Tag Archive for: Application for Naturalisation

UPCOMING CITIZENSHIP CEREMONIES

UPCOMING CITIZENSHIP CEREMONIES

The Department of Justice has announced that the next citizenship ceremonies will take place on Monday the 5th of December and Tuesday the 6th of December 2022. The ceremonies are being hosted at the Killarney Convention Centre in Killarney, Co. Kerry.

Invitations will issue in due course to eligible candidates. Candidates are required to produce identity documents, for example a valid passport, on the day of the ceremony for verification purposes. At the ceremony candidates take an oath of fidelity to the nation, receive their certificate of naturalisation and become Irish citizens.

Berkeley Solicitors wishes to congratulate our clients who have recently received their Irish Citizenship, and all who will be attending these ceremonies.

MINISTER HELEN MCENTEE ANSWERS PARLIAMENTARY QUESTION REGARDING PROCESSING TIMES FOR NATURALISATION APPLICATIONS IN THE STATE

Minister Helen McEntee recently answered a parliamentary question in relation to the processing times for naturalization applications in the State.

Deputy Bernard J Durkan asked the Minister to confirm the number of naturalization applications that had been received by the Department of Justice during the period of 1st January 2022 to 31st March 2022, how many of those had been granted, and the expected processing time for those that had yet to be determined.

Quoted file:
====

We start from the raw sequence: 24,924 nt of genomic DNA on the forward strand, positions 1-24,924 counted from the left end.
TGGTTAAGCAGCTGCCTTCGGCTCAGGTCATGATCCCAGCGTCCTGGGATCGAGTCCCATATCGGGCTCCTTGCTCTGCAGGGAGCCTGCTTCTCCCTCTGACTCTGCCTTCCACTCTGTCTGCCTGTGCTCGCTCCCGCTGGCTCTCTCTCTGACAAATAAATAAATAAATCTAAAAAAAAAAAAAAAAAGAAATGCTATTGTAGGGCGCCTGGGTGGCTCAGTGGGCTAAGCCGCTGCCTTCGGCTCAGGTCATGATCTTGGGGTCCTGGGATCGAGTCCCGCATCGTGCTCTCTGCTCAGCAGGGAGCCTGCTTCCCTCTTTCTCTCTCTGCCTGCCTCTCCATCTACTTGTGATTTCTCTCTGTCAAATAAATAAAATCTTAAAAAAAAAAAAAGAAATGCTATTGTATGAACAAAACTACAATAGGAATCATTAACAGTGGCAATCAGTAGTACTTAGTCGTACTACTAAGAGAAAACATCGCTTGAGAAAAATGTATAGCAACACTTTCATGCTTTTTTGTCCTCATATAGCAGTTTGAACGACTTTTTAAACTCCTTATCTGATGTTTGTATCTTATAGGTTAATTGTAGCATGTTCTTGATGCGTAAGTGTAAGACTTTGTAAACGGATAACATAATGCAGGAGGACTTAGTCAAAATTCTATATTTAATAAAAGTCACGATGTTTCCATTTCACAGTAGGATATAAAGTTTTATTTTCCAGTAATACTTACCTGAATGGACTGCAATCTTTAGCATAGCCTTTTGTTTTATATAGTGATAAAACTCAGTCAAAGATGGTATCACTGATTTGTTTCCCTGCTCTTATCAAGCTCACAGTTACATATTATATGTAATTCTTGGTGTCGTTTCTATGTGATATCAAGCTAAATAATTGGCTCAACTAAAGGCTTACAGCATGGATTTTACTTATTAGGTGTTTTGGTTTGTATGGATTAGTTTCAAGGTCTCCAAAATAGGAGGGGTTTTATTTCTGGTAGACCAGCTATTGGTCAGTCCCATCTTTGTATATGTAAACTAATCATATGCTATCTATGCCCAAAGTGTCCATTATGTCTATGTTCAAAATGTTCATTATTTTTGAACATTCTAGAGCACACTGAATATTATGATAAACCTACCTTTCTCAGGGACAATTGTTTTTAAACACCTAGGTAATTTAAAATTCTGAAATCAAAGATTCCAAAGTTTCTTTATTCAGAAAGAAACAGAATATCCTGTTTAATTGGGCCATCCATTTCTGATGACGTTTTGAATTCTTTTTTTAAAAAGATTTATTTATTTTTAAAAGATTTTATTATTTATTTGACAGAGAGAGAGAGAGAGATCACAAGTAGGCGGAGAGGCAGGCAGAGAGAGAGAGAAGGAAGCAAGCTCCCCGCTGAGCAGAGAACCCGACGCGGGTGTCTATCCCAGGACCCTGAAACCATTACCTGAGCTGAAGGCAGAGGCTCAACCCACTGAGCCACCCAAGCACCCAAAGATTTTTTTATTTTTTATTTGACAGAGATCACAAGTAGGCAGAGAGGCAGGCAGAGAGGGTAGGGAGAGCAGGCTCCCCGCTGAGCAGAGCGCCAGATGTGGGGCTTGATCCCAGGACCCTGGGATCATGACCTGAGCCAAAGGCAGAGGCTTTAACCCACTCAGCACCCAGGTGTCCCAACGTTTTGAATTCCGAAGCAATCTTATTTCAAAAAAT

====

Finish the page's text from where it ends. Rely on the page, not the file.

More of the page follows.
The Minister acknowledged the importance that naturalization applications hold for applicants, and highlighted that the Department of Justice continued to accept applications throughout the Covid-19 pandemic.

Minister McEntee confirmed that 3,706 naturalization applications were received by the Department of Justice between 1st January 2022 and the 31st March 2022, three of which have been approved. She continued to clarify that a further 24 applications from this cohort are “in the final stage of processing”.

Interestingly, Minister McEntee confirmed that the average processing time for naturalization applications is currently 19 months and highlighted that this had been reduced from a previously stated processing time of 23 months. While the reduction of the processing time is a welcome update, it remains far above the pre-pandemic average processing time of 12 months.

Minister McEntee portrayed an awareness of the need for a further reduction in the length of time people are currently being made to wait to have their citizenship applications determined. She highlighted that the Department of Justice is introducing new measures to try and speed up the process, including the assignment of new staff and a number of digitization measures. It remains to be seen if these measures will indeed aide the continued reduction of processing times of naturalization applications in the State.

If you or your family require advice on your eligibility for naturalisation or in respect of your ongoing naturalisation application, please do not hesitate to contact our office.

The full parliamentary question and answer can be read here.

NATURALISATION APPLICATIONS AND THE “SIX WEEK RULE”

Berkeley Solicitors has recently received confirmation from the Department of Justice that the day a person leaves and returns to the State are not considered a day absent from the State when calculating absences for naturalisation applications.

For standard naturalisation applications a person is required to have five years reckonable residency in the last nine years. The period of five years can be made up as a period of four years within the last eight, with one-year continuous residence in the year prior to application